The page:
After more than century of building in the Intermountain West, Okland Construction is still on a roll. Privately held since its founding by immigrant Norwegian carpenter John Okland in 1918, the company recorded its best year ever in 2019, with $850.5 million in revenue.
That total earned Okland a No. 1 ranking among Intermountain contracting firms this year. It also represents a 10.8% gain over the firm’s 2018 mark of $767.5 million. Because of Okland’s record growth and continuing leadership among regional contractors, ENR Mountain States has selected it as 2020 Intermountain Contractor of the Year.
Even in the midst of the COVID-19 pandemic, Okland has been busy. Major ongoing and recently completed projects include Salt Lake International Airport’s 30-gate, $821-million North Concourse; the $750-million Utah State Prison relocation, a new corrections facility that will house more than 4,000 inmates; a $96-million manufacturing facility for medical test kit maker BioFire Diagnostics in West Valley, Utah; the 95 South State office tower, a 25-story high-rise in downtown Salt Lake City that will feature curved glass corners; and Intermountain Healthcare’s new Spanish Fork Hospital, a 172,000-sq-ft medical center in Spanish Fork, Utah.
Nonetheless, President Brett Okland—great-grandson of company founder John Okland—says the company did lose “a handful” of projects to the pandemic and others have been placed on hold. He expects revenue to keep growing but says, “maybe not at the trajectory that we’ve seen. We have been negatively impacted for certain, but we feel very fortunate to be in an industry building things that are justified as essential, like airports, hospitals and so on.”
One project directly related to the coronavirus has been the expedited completion of the BioFire Diagnostics manufacturing plant in West Valley, Utah. The company makes test kits for a variety of ailments, including COVID-19. The factory, whose complex mechanical and electrical systems represent more than half of the $96-million construction budget, was finished a month ahead of an already aggressive 20-month schedule, in part so that the firm could begin producing a respiratory-disease kit that includes a test for coronavirus.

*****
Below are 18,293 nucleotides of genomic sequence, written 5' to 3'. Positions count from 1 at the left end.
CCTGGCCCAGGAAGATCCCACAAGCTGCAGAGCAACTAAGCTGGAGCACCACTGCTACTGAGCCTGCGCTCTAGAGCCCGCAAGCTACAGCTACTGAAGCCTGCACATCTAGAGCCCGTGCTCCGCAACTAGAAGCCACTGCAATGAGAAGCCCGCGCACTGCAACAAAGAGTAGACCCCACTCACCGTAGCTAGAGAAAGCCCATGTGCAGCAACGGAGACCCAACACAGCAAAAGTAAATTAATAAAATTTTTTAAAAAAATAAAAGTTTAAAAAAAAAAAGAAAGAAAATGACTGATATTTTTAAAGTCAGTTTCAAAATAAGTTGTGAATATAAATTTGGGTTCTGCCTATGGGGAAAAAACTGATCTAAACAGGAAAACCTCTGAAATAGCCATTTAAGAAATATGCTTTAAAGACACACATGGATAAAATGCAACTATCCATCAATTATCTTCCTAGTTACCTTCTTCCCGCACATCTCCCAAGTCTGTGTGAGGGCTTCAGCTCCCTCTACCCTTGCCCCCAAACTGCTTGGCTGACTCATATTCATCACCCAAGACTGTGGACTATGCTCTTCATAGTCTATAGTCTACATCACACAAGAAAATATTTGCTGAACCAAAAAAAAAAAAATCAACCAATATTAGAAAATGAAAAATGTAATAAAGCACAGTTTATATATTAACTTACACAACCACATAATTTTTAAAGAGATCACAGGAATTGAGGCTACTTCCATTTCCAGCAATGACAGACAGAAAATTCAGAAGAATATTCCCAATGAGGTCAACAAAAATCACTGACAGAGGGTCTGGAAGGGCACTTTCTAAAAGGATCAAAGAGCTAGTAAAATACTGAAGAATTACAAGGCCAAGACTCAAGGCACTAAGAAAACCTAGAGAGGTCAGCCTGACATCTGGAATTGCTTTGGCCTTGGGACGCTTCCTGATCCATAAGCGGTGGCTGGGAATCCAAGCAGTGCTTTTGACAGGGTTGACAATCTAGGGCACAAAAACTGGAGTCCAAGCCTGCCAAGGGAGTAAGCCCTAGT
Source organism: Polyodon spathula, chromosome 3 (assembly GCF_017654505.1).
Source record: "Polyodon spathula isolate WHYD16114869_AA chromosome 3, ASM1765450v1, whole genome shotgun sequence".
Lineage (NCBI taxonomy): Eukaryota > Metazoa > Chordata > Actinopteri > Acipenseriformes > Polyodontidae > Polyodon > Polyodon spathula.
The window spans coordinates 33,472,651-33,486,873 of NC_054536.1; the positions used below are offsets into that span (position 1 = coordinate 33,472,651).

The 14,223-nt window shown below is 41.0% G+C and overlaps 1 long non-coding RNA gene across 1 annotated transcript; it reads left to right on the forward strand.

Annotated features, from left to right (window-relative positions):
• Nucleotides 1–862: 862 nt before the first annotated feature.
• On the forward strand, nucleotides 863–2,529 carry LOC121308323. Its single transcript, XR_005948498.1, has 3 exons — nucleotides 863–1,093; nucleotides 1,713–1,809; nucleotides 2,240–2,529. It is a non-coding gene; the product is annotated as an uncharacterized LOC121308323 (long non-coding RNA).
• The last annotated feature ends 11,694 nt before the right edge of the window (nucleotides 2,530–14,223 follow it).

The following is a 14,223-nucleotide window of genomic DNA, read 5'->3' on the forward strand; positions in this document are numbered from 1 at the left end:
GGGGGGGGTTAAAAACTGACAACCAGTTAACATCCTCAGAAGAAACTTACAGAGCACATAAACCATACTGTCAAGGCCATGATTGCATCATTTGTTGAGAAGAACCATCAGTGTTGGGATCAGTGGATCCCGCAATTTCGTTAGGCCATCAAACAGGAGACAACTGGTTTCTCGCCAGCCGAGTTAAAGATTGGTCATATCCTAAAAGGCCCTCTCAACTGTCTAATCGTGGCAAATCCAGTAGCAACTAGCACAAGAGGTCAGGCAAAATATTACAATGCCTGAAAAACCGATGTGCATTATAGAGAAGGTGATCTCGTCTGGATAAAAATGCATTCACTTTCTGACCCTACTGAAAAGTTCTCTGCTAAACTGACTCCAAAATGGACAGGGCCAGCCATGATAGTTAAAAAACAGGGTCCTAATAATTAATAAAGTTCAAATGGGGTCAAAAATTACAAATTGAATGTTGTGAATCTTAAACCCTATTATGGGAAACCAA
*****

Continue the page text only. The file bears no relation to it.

Bill Phifer, vice president of facilities at BioFire Diagnostics, says the project brought out the best in Okland, which also is breaking ground on the biotech firm’s $100-million administration building next door to the plant.
“This is the third major project I’ve done with Okland,” says Phifer. “They’re very direct, very transparent, and we’ve established a great team relationship with them and our design firm [Salt Lake City-based FFKR Architects]. And, fundamentally, we approach every problem with a search for solutions. No one’s worrying about why we have the problem. Oftentimes, it’s no one’s fault, of course—it’s just changes to our needs—and a collaborative approach.”
The straightforward philosophy noted by Phifer represents one of Okland’s primary goals. That’s especially the case with estimating. Jeremy Blanck, who oversees marketing and preconstruction, considers accuracy critical to customer satisfaction.
“Sometimes the perception of what a project might cost going in and what a project might cost going out are two different numbers to owners,” Blanck says. “I think we probably are a little more accurate on what that upfront cost is. And, hopefully, if you do your job right, the cost going in and the cost going out should be really close. When you start having big disparities, you start having conflict and change orders and a lot of issues with the owner.